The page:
Landscape | Fall 2022 Issue

“A Lighter Look” — A Note to the Ex-President

Rick Meyer’s regularly appearing column takes a lighter look at politics and public affairs around the world. This month: Some advice for Trump

By Richard E. Meyer

The Honorable Donald Trump

Mar-a-Lago Club

1100 S. Ocean Blvd.

Palm Beach, FL 33480


Dear Mr. Trump:

May I offer some advice?

I know it has been hard losing the presidency.

It must be very difficult especially now, when voters are choosing winners in midterm elections and casting aside more losers.

But take heart. Here are some things you can do to stay busy, especially if you don’t run in 2024 — or, St. Chad forbid, you run again for the White House and lose again.


Take advantage of your unique political experi- ence. You are the only presidential candidate who has angered not only the fans of Tic Tacs but also the lovers of Skittles.

Back in 2005, during a conversation with TV host Billy Bush of Access Hollywood, you noticed an attractive woman.

“I better use some Tic Tacs,” you said. “Just in case I start kissing her. You know, I’m automatically attracted to beautiful [women]. I just start kissing them. It’s like a magnet. Just kiss. I don’t even wait. And when you’re a star, they let you do anything. You can do anything.”

You might not have noticed, but cameras and recorders were on. In 2016, during your presidential campaign, The Washington Post released audio and video of what you said.

The makers of Tic Tac shot back: “Tic Tac respects all women. We find recent statements and behavior inappropriate and unacceptable.”

Declared one commenter: “It’s a problem when you lose the moral high ground to a mint company.”

Only a month earlier, also during the 2016 campaign, your son Donald Jr. had likened Skittles to refugees.

“If I had a bowl of Skittles, and I told you just three would kill you, would you take a handful?” he tweet- ed in a graphic. “That’s our Syrian refugee problem.”

The company that makes Skittles snapped back: “Skittles are candy. Refugees are people.”

Melissa Fleming, spokeswoman for the

United Nations High Commissioner for Refugees, told The New York Times, “Syrian refugees are fellow human beings who have left their country to escape war and terrorism. Depictions like these are dehumanizing, demeaning and dangerous.”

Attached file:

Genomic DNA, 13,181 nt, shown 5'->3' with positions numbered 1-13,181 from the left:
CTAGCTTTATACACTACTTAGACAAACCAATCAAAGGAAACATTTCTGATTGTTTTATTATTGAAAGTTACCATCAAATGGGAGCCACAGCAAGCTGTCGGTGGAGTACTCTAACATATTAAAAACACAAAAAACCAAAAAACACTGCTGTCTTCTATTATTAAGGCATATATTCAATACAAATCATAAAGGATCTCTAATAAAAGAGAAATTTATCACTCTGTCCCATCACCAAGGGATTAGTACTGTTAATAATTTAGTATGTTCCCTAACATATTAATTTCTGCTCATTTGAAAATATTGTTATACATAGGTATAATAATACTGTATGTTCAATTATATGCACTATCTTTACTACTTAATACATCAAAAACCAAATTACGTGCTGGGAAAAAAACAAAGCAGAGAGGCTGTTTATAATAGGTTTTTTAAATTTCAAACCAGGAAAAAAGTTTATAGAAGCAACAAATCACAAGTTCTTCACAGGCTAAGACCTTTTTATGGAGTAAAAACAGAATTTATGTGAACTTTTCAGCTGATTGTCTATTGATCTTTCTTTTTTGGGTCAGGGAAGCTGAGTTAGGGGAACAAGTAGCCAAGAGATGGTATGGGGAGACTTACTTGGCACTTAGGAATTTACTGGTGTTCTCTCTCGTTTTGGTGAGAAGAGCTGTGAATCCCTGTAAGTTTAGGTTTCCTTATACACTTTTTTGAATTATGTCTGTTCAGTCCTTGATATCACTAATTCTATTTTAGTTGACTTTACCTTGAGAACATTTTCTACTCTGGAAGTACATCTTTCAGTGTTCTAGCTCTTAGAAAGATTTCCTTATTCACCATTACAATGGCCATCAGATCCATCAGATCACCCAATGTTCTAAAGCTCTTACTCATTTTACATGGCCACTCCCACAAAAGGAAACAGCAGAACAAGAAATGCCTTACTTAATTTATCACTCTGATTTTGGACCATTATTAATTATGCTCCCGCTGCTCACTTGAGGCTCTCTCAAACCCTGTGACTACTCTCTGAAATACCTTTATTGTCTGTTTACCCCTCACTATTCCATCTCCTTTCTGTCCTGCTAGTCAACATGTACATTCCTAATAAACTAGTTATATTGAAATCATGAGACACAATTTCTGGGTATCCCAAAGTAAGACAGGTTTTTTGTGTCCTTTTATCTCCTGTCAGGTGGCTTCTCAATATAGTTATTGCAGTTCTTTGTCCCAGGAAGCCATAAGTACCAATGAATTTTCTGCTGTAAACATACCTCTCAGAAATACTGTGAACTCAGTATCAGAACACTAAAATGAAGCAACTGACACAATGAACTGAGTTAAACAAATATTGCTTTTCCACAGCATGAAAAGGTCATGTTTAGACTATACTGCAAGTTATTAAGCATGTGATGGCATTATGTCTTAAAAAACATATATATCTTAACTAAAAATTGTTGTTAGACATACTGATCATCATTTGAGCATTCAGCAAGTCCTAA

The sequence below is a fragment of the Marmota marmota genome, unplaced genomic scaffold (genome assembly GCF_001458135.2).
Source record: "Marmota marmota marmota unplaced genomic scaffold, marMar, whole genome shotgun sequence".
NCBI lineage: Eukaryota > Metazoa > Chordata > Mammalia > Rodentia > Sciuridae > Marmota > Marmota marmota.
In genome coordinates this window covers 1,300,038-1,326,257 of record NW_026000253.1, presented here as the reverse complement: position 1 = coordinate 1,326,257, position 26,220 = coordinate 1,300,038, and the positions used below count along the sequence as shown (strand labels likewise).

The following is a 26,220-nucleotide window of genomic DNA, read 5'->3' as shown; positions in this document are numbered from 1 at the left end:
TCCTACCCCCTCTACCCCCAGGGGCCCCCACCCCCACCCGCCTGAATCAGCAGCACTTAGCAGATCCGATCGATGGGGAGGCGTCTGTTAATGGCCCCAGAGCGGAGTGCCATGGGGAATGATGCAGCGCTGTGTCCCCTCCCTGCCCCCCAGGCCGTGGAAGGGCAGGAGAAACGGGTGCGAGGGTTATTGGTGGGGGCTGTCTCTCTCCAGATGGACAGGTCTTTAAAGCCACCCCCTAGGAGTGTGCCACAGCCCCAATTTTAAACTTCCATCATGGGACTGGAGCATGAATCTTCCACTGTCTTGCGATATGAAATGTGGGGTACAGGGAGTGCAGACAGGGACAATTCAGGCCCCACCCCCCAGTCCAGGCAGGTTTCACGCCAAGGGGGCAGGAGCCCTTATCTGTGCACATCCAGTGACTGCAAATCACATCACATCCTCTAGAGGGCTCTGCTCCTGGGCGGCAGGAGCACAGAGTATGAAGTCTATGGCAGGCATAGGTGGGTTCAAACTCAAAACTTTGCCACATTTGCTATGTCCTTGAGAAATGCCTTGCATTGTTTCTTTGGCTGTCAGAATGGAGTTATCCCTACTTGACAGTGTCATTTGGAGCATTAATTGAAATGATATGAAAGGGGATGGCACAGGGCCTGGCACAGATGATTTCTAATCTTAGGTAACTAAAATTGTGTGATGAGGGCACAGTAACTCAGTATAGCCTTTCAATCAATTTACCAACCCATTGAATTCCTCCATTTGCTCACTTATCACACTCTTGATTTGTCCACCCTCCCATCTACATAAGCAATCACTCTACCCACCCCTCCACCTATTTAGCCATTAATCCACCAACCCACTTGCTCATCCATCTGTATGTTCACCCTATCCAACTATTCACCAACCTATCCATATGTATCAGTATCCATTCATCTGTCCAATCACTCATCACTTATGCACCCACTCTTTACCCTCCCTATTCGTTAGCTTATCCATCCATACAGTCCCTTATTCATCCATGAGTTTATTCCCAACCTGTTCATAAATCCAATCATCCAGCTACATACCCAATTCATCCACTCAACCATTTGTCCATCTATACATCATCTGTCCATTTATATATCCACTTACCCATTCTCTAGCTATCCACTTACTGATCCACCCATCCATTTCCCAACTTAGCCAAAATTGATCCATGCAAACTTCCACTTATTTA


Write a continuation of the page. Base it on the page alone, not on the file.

Some commenters detected white supremacy. “This is disgusting,” one said.

But you and your people stood behind the tweet. Then you doubled down. In a statement, your campaign said Donald Jr., one of your top advisers, was “a tremendous asset.”

If you become a consultant, you can offer advice to politicians who antagonize candy makers.


You are the only president who has gotten caught flushing documents down toilets.

Repairmen had to unclog White House toilets stuffed with your presidential papers. Maggie Haberman, a New York Times reporter, has a picture of one of the toilets in her new book. She also has a photo of a toilet you clogged during an overseas trip.

You said she was making things up. You called her a “maggot.”

But your handwriting is on some of the papers, committed to history with your favorite pen, a black Sharpie.

If you become a plumber, you can unplug your own toilets.



You are the only president in modern memory who was a winner in your first campaign — and such a hard loser in your second (and it’s worth noting, by the way, that you lost the popular vote both times). There should be a special place for politicians like you.

The Losers Home should be white. It should have tall columns, a West Wing and an East Wing. It should have a State Dining Room, a Green Room, a Blue Room and a Red Room.

It should have a tantrum room with bare walls for throwing ketchup, and it should have a gym for getting into shape to wrestle steering wheels out of the hands of Secret Service agents.

You and other losers can move in and pretend.

Glad to be of help.

Richard E. Meyer

Richard E. Meyer

Meyer is the senior editor of Blueprint. He has been a White House correspondent and national news features writer for the Associated Press and a roving national correspondent and editor of long-form narratives at the Los Angeles Times.

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